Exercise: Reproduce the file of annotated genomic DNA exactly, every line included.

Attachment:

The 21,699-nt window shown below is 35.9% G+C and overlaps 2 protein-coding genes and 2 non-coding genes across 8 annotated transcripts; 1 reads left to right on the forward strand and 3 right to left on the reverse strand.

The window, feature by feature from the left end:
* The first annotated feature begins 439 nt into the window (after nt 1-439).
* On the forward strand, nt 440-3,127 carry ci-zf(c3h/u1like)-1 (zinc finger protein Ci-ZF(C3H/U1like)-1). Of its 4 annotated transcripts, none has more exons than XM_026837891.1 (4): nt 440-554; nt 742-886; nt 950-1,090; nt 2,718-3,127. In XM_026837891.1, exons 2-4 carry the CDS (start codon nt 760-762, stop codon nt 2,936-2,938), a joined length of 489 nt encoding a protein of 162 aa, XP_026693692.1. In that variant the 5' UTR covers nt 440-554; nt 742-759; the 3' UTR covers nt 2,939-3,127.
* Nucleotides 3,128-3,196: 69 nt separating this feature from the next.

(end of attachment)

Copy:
The 21,699-nt window shown below is 35.9% G+C and overlaps 2 protein-coding genes and 2 non-coding genes across 8 annotated transcripts; 1 reads left to right on the forward strand and 3 right to left on the reverse strand.

The window, feature by feature from the left end:
* The first annotated feature begins 439 nt into the window (after nt 1-439).
* On the forward strand, nt 440-3,127 carry ci-zf(c3h/u1like)-1 (zinc finger protein Ci-ZF(C3H/U1like)-1). Of its 4 annotated transcripts, none has more exons than XM_026837891.1 (4): nt 440-554; nt 742-886; nt 950-1,090; nt 2,718-3,127. In XM_026837891.1, exons 2-4 carry the CDS (start codon nt 760-762, stop codon nt 2,936-2,938), a joined length of 489 nt encoding a protein of 162 aa, XP_026693692.1. In that variant the 5' UTR covers nt 440-554; nt 742-759; the 3' UTR covers nt 2,939-3,127.
* Nucleotides 3,128-3,196: 69 nt separating this feature from the next.